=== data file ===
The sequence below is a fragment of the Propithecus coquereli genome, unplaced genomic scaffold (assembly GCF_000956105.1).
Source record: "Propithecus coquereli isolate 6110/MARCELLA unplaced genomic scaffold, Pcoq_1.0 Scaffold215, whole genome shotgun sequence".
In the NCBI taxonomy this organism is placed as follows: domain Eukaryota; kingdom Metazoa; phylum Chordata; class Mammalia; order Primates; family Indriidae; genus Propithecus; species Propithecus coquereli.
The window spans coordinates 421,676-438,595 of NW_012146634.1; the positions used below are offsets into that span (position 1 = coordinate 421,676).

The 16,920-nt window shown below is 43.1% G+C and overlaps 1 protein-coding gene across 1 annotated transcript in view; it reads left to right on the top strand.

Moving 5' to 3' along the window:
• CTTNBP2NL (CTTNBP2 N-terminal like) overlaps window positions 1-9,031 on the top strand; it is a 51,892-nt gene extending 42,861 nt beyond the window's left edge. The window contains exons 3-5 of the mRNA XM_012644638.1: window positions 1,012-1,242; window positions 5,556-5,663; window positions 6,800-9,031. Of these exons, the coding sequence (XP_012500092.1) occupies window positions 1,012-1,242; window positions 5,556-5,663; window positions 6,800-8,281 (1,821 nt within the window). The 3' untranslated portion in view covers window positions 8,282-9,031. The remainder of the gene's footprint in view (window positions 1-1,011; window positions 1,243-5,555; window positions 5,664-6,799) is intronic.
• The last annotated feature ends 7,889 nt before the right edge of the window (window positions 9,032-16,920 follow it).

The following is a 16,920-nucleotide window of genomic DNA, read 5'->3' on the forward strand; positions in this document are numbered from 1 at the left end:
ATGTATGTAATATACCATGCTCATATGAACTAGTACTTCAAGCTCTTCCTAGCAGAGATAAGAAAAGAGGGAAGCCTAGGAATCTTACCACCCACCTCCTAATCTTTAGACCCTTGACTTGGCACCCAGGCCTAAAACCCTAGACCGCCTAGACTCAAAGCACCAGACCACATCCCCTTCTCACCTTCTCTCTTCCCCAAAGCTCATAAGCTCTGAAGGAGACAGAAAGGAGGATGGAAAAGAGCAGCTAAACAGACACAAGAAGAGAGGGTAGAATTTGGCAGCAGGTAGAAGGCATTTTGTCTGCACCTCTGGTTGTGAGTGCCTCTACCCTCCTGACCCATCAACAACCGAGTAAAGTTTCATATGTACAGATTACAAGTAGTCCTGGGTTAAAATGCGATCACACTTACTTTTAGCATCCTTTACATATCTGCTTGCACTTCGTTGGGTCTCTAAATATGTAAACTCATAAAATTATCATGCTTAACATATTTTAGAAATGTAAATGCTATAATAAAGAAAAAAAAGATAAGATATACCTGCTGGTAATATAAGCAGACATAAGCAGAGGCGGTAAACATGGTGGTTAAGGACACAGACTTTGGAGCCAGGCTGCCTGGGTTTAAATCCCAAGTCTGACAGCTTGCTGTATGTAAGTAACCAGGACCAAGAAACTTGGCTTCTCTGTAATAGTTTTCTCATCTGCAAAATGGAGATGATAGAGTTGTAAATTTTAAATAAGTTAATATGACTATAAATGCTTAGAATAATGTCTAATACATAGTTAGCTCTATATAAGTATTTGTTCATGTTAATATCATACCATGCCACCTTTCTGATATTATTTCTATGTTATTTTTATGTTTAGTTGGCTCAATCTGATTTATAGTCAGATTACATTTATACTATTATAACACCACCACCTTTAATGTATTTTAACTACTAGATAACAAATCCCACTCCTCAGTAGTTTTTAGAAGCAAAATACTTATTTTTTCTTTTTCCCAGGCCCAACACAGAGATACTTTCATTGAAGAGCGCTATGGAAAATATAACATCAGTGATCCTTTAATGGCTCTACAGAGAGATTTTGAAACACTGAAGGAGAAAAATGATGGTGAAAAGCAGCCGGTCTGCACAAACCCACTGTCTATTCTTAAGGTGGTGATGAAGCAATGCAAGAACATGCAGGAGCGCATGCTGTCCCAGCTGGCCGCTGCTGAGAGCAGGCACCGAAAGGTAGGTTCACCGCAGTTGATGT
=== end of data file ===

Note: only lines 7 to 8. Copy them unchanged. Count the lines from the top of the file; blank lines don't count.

• CTTNBP2NL (CTTNBP2 N-terminal like) overlaps window positions 1-9,031 on the top strand; it is a 51,892-nt gene extending 42,861 nt beyond the window's left edge. The window contains exons 3-5 of the mRNA XM_012644638.1: window positions 1,012-1,242; window positions 5,556-5,663; window positions 6,800-9,031. Of these exons, the coding sequence (XP_012500092.1) occupies window positions 1,012-1,242; window positions 5,556-5,663; window positions 6,800-8,281 (1,821 nt within the window). The 3' untranslated portion in view covers window positions 8,282-9,031. The remainder of the gene's footprint in view (window positions 1-1,011; window positions 1,243-5,555; window positions 5,664-6,799) is intronic.
• The last annotated feature ends 7,889 nt before the right edge of the window (window positions 9,032-16,920 follow it).